Allergy/EyeballFilter: What's the same in Japan, Italy and Austria?
September 21, 2008 3:56 PM   Subscribe

Allergy Brainstorm Time: What could I possibly have an allergic reaction to in my EYE in Italy, Austria and Japan?

I've been battling follicular conjunctivitis (aka a version of pink eye) for 2+ months now and seeing pretty good doctors and what not, and it seems that the only possibility remaining is a case of allergic conjunctivitis.


Now what's weird is that I've never really had difficulties with allergies, and I've had this now for 1 month in Italy, 1 month in Austria, and now, after 2 weeks totally clear in Japan (the first 10 days were spent tapering off of Hydrocortisone drops), I'm suddenly getting symptoms again. Wtf?

So, what could I either be bringing with me to all of these places, or what is the same in all of these places? Are japanese dust mites the same as european dust mites? Is Japanese pollen the same as European? The only toiletries I've brought with me are shaving supplies (every 3 days), toothpaste and preservative free artificial tears (didn't start using those again until the symptoms started coming back yesterday).

Also, if anyone has been diagnosed with allergic/follicular conjunctivitis and it turned out to be something else, please lemme know. The other extremely weird thing with the diagnosis is that my fiancee has had similar, but lesser symptoms on and off during the same period.

Disclaimer: I know you are not my doctor, but hell, I'm in Japan and I have some doubts as to whether I'm going to find a *very good* ophthalmologist to solve a *very weird, non-standard presentation* of an eye problem AND speak English.
posted by sirion to Health & Fitness (13 answers total)
 
(Of note, I picked up 3 phlyctenules in my right eye for a few days, which went away with a short course of steroids. This solidified the allergy diagnosis)
posted by sirion at 4:34 PM on September 21, 2008


You shouldn't play around with your eyes. Go to the US embassy and get a recommendation for an English speaking doctor.
posted by footnote at 4:44 PM on September 21, 2008


Allergies can start at any age, any time, anywhere; doesn't matter if you're allergy-prone or not.

Do you wear contacts? What kind of moisturizer do you use on your face? What soaps and toiletries are you using? More detail could help provide clues or jog the memory of someone else who has suffered similar problems.

And, yeah, what footnote said: get to an English-speaking doctor.
posted by LuckySeven~ at 4:54 PM on September 21, 2008


That your fiance had similar symptoms makes me think it's an infection.

Here's some of what the HANDBOOK of Ocular Disease Management has to say about phlyctenules:

Their formation seems to be the result of a delayed hypersensitivity reaction to tuberculin protein, Staphylococcus aureus, Coccidioides immitis (a soil-based fungus common in the southwestern U.S.), Chlamydia, acne rosacea, some varieties of interstitial parasites and the fungus Candida albicans. Rarely are cases idiopathic. Such a diagnosis could only be made by exclusion. ...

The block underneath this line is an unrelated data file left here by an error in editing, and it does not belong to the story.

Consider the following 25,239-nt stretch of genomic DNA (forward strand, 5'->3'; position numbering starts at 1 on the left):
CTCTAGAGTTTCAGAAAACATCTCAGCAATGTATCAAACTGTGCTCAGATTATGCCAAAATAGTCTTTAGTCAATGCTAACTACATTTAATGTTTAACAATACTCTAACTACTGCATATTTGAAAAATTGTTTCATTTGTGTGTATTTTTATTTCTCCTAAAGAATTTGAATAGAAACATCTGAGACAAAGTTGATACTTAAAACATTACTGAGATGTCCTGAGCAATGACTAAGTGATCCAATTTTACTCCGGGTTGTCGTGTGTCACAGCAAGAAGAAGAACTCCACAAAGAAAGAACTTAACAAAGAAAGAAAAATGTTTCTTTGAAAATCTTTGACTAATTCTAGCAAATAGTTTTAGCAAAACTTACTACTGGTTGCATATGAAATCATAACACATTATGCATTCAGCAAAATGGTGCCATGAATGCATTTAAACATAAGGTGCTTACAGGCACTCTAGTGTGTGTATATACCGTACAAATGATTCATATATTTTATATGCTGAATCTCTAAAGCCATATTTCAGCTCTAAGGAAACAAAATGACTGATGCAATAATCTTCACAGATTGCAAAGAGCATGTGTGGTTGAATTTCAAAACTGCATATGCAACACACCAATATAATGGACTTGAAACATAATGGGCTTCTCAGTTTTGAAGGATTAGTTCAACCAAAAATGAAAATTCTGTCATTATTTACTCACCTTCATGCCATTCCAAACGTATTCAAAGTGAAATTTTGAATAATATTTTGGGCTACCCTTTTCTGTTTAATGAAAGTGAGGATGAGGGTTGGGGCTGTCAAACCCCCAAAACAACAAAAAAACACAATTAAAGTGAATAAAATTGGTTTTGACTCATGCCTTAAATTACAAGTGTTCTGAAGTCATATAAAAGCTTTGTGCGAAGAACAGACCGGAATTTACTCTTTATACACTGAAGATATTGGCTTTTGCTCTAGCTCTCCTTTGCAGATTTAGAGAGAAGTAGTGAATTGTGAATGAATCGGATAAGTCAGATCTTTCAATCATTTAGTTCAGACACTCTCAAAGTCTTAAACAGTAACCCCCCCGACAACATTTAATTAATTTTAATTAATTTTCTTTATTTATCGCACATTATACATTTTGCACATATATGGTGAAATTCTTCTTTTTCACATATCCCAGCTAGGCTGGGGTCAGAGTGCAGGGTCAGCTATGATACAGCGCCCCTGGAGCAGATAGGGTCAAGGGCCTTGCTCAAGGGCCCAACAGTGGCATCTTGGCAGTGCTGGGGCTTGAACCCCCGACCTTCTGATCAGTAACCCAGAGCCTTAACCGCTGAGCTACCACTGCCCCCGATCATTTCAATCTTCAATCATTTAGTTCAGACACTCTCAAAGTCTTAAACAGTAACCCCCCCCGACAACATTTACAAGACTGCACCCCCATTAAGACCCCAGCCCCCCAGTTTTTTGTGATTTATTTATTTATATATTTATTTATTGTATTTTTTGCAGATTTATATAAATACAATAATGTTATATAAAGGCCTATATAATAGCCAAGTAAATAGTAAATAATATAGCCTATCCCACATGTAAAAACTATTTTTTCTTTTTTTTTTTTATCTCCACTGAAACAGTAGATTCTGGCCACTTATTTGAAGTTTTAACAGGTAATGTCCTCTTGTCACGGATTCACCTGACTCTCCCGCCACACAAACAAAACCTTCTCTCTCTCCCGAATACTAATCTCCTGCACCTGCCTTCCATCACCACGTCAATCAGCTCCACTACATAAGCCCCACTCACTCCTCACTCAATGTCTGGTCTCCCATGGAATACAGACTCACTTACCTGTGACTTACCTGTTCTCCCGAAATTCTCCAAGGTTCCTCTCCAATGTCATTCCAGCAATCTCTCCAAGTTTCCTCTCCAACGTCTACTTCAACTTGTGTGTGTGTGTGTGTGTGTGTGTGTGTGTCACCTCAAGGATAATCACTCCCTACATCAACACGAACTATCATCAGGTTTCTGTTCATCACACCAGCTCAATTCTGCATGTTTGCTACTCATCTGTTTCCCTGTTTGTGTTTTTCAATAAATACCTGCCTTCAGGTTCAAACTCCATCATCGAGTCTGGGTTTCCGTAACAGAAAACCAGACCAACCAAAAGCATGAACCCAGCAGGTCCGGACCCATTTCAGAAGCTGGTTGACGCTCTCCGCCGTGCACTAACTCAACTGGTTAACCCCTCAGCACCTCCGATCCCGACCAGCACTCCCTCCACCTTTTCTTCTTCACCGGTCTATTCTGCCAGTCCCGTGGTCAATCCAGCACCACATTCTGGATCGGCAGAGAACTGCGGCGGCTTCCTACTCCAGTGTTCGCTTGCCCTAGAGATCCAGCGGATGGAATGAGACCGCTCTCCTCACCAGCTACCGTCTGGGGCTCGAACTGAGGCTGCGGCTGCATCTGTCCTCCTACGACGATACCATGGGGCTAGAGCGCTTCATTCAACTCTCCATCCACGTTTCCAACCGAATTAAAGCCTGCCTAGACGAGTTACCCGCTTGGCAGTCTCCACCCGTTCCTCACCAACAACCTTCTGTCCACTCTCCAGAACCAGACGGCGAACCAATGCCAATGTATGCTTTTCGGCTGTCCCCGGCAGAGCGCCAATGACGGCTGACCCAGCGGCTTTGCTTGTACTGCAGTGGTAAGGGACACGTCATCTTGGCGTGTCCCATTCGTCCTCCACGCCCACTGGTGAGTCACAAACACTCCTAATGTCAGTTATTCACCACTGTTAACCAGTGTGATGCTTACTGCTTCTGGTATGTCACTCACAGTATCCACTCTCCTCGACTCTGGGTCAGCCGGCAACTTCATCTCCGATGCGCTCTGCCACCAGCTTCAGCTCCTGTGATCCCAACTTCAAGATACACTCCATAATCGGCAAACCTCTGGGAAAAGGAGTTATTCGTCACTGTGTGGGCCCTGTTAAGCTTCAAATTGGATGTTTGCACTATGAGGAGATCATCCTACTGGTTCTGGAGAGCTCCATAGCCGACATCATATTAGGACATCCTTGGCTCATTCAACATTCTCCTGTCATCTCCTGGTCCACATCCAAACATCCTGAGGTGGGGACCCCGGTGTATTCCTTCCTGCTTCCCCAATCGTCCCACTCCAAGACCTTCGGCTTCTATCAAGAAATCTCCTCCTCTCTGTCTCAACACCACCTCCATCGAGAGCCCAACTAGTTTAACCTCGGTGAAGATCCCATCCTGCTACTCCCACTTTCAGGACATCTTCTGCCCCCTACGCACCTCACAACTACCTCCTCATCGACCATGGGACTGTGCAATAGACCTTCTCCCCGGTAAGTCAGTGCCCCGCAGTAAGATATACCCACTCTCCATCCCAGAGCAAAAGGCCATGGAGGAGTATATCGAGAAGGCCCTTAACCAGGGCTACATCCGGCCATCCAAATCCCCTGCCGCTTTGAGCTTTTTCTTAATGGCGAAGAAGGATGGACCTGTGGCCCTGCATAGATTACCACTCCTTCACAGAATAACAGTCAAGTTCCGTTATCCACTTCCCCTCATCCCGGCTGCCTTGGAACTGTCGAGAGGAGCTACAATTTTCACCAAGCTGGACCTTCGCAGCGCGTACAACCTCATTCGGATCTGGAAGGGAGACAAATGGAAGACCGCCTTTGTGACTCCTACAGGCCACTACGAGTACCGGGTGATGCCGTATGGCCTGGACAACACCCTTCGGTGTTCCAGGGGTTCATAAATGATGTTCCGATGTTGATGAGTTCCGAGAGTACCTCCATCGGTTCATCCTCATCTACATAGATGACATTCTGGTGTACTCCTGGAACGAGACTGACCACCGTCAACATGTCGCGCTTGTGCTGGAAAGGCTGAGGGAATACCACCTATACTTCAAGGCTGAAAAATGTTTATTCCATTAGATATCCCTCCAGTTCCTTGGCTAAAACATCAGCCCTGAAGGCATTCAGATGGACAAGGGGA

If the suspected etiology is Staph. reaction or acne rosacea, prescribe 250mg of oral tetracycline QID or 250mg erythromycin QID PO, along with topical antibiotic ointments such as bacitracin or erythromycin at bedtime. Topical metronidazole (Metrogel) applied to the skin TID is also effective. Because tetracycline can damage and discolor the teeth of children, it is contraindicated in patients under age 10. In these cases, substitute doxycycline 100mg TID or erythromycin 250mg QID PO. Continue treatment for two to four weeks. In suspicious cases, order a chest X-ray and PPD to rule out tuberculosis.
posted by jamjam at 5:29 PM on September 21, 2008


One thing about eye infections is that if you don't take every last dose of the eye drops they give you, it won't go away. It might seem like it did, but it didn't. So if you're not already, take those drugs as insanely often as they recommend and finish them all.
posted by piper4 at 7:27 PM on September 21, 2008


What's the same in those countries? Lots of plants (and their pollen) - many species have been introduced in non-native locations for food and ornamental use. Dunno if you might get conjunctivitis from pollen, but I sometimes get itchy eyes along with the more typical respiratory symptoms, so maybe pink-eye is within the realm of possibility.

When non-native plants were introduced they often brought "hitch-hikers", soil microbes and insects, especially in the old days before anyone worried about this stuff. I'd be surprised if by now there isn't a whole lot of overlap in microbe and insect populations all around the Northern Hemisphere. Again, maybe not common villains for conjunctivitis, but ...
posted by Quietgal at 7:48 PM on September 21, 2008